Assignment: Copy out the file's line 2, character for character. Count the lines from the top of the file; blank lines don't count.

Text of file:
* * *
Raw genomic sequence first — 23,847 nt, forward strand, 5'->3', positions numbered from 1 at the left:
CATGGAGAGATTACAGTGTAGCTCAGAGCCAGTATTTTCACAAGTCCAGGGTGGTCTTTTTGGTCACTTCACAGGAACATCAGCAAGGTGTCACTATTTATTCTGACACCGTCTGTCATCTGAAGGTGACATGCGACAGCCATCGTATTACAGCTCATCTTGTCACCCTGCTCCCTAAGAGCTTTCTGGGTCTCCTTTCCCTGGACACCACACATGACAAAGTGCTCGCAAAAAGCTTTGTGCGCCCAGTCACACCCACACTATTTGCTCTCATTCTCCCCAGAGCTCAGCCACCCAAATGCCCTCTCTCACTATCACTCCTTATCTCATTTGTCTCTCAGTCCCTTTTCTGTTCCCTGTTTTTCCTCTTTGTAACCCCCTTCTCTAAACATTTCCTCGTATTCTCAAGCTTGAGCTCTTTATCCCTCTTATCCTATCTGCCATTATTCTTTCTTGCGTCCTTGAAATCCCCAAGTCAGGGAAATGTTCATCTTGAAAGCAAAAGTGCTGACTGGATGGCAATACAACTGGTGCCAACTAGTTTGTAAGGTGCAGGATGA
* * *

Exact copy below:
CATGGAGAGATTACAGTGTAGCTCAGAGCCAGTATTTTCACAAGTCCAGGGTGGTCTTTTTGGTCACTTCACAGGAACATCAGCAAGGTGTCACTATTTATTCTGACACCGTCTGTCATCTGAAGGTGACATGCGACAGCCATCGTATTACAGCTCATCTTGTCACCCTGCTCCCTAAGAGCTTTCTGGGTCTCCTTTCCCTGGACACCACACATGACAAAGTGCTCGCAAAAAGCTTTGTGCGCCCAGTCACACCCACACTATTTGCTCTCATTCTCCCCAGAGCTCAGCCACCCAAATGCCCTCTCTCACTATCACTCCTTATCTCATTTGTCTCTCAGTCCCTTTTCTGTTCCCTGTTTTTCCTCTTTGTAACCCCCTTCTCTAAACATTTCCTCGTATTCTCAAGCTTGAGCTCTTTATCCCTCTTATCCTATCTGCCATTATTCTTTCTTGCGTCCTTGAAATCCCCAAGTCAGGGAAATGTTCATCTTGAAAGCAAAAGTGCTGACTGGATGGCAATACAACTGGTGCCAACTAGTTTGTAAGGTGCAGGATGA